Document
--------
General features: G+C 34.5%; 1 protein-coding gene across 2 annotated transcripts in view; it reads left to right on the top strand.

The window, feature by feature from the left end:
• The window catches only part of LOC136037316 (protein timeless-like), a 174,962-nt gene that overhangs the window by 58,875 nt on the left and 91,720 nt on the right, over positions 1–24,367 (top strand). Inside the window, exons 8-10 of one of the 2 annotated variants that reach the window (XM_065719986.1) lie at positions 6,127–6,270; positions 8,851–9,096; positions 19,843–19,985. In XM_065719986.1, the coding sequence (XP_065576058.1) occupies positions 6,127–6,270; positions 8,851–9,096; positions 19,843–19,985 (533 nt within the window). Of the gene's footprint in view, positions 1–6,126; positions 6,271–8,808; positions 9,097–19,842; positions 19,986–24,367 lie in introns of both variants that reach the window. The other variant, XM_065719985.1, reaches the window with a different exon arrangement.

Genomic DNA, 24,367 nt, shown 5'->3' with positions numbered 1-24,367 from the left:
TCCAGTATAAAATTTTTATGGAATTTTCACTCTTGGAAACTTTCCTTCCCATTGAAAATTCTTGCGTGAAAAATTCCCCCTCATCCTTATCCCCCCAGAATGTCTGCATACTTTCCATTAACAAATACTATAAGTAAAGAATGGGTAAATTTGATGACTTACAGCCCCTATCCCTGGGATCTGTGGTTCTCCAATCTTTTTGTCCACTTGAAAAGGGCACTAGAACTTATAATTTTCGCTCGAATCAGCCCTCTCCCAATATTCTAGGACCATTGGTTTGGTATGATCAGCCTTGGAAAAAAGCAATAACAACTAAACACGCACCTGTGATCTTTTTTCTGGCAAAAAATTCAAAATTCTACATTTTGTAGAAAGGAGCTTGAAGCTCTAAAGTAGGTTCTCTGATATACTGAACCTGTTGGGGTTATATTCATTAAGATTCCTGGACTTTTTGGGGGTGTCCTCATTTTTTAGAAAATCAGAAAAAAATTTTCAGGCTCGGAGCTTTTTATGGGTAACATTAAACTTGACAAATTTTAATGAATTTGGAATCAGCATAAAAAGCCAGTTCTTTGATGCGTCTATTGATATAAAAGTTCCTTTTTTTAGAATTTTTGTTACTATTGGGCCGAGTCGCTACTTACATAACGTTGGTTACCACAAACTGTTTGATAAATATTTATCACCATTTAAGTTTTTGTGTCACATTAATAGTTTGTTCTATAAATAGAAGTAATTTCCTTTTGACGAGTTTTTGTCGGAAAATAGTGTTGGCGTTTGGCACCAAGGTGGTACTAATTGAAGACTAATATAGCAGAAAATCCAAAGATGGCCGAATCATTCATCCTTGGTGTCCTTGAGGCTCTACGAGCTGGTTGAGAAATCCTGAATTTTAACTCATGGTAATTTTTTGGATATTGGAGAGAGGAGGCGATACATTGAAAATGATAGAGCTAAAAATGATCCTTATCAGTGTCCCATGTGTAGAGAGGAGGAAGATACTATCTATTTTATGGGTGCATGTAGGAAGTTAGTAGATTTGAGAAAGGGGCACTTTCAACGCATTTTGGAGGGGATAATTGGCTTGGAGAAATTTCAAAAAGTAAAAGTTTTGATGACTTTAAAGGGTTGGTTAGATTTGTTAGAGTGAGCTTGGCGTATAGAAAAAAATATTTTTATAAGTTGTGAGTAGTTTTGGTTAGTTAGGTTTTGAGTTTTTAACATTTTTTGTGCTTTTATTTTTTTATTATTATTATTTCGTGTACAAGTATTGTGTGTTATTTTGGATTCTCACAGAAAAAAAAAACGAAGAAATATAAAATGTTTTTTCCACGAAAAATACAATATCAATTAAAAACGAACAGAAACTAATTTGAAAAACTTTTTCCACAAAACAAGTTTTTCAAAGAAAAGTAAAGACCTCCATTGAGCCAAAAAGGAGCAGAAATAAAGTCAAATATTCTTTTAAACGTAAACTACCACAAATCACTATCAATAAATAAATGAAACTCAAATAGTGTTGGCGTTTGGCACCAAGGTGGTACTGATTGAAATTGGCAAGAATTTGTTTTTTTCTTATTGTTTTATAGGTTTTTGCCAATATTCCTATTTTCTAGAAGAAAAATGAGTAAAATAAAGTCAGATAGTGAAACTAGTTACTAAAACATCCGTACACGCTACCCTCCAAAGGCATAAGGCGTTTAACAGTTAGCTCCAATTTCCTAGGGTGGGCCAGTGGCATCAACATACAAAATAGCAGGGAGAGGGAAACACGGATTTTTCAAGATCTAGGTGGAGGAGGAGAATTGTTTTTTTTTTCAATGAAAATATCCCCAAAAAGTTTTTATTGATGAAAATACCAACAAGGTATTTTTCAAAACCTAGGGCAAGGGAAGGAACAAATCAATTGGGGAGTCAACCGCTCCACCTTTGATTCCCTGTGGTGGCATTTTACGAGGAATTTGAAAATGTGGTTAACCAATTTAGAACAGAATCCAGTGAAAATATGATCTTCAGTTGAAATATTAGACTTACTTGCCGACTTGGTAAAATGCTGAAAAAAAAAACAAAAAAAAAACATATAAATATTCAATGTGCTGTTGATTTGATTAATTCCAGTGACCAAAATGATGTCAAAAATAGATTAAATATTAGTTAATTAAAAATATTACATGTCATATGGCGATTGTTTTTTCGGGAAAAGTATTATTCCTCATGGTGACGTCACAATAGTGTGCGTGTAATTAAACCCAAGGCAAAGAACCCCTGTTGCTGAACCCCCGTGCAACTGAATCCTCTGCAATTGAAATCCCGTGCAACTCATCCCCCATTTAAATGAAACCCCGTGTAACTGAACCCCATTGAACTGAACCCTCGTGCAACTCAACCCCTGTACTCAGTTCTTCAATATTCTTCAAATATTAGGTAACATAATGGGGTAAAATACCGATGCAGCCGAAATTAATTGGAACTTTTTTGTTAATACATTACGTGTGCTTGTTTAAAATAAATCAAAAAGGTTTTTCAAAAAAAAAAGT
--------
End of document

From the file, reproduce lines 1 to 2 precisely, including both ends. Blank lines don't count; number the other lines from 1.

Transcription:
General features: G+C 34.5%; 1 protein-coding gene across 2 annotated transcripts in view; it reads left to right on the top strand.

The window, feature by feature from the left end: